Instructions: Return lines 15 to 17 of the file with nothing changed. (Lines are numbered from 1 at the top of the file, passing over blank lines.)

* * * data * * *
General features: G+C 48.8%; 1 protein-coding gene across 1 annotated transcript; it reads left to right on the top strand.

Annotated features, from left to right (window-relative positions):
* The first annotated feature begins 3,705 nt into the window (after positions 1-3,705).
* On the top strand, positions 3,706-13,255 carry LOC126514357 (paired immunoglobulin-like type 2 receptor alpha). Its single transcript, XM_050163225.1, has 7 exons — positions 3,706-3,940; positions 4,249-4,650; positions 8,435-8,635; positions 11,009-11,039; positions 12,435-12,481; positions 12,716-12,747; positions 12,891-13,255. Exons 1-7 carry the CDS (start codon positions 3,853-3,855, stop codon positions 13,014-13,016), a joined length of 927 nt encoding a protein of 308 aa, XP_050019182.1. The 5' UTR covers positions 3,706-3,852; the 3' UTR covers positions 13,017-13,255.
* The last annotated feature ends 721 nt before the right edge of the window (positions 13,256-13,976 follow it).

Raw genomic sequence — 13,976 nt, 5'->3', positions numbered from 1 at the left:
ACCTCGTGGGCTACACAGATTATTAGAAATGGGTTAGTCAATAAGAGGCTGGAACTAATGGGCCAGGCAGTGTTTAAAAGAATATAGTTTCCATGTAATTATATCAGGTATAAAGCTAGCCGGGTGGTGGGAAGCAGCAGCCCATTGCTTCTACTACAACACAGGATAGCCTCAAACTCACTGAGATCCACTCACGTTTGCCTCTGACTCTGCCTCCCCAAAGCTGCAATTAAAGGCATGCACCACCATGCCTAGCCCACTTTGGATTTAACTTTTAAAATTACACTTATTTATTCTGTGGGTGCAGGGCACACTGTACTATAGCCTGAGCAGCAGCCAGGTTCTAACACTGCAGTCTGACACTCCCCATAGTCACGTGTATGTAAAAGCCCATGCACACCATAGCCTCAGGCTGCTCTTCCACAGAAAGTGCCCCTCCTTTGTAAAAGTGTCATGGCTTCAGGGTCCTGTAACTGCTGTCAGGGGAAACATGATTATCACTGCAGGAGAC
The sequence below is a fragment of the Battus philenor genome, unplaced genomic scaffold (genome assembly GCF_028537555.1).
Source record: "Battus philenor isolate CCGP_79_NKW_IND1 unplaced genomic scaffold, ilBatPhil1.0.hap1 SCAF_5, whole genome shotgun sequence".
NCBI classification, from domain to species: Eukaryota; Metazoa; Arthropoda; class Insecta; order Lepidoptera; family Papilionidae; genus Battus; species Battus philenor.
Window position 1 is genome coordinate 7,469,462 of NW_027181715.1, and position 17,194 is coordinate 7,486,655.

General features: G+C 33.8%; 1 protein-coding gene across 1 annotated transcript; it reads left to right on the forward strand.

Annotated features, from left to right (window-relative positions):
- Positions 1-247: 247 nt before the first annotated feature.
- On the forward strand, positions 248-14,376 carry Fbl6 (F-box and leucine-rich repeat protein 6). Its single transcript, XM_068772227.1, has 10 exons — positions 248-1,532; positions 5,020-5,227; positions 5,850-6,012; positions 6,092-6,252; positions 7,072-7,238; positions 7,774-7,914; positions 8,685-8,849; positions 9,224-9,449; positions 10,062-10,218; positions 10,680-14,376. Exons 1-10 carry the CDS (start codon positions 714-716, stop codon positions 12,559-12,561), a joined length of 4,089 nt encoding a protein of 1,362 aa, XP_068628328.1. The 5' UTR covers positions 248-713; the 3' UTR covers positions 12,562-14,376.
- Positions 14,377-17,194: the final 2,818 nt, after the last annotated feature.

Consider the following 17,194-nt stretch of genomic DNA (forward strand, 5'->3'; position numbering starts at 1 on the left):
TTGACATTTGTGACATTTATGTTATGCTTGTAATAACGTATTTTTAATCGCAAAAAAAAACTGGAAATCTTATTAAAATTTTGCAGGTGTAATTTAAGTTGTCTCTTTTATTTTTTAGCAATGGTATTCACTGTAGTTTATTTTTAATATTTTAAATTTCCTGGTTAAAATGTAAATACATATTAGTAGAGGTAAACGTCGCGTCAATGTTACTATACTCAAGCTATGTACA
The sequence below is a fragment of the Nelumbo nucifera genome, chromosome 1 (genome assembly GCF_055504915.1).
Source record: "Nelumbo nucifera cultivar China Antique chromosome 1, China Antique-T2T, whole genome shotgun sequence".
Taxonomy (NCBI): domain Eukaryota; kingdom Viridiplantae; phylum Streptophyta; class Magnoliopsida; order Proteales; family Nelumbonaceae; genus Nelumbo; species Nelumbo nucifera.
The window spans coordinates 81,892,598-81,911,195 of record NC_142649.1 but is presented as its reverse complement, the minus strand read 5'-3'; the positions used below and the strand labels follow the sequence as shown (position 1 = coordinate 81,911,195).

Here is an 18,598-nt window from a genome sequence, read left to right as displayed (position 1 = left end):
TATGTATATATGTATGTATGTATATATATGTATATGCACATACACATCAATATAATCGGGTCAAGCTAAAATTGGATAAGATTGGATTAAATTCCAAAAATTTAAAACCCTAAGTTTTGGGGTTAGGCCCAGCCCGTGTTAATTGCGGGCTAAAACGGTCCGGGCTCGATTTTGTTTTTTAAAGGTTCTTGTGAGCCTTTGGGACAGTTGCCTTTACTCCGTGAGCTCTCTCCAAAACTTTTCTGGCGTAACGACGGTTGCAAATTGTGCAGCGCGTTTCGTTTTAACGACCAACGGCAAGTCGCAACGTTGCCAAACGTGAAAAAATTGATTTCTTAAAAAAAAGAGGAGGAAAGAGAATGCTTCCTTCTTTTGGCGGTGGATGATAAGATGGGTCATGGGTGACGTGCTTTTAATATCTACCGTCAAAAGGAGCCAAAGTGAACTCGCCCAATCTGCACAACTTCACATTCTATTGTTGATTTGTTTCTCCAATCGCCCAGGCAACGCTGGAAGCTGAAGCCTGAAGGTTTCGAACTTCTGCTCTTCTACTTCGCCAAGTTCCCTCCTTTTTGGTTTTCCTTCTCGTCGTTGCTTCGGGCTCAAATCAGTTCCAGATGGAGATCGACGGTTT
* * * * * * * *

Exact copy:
- On the forward strand, positions 248-14,376 carry Fbl6 (F-box and leucine-rich repeat protein 6). Its single transcript, XM_068772227.1, has 10 exons — positions 248-1,532; positions 5,020-5,227; positions 5,850-6,012; positions 6,092-6,252; positions 7,072-7,238; positions 7,774-7,914; positions 8,685-8,849; positions 9,224-9,449; positions 10,062-10,218; positions 10,680-14,376. Exons 1-10 carry the CDS (start codon positions 714-716, stop codon positions 12,559-12,561), a joined length of 4,089 nt encoding a protein of 1,362 aa, XP_068628328.1. The 5' UTR covers positions 248-713; the 3' UTR covers positions 12,562-14,376.
- Positions 14,377-17,194: the final 2,818 nt, after the last annotated feature.

Consider the following 17,194-nt stretch of genomic DNA (forward strand, 5'->3'; position numbering starts at 1 on the left):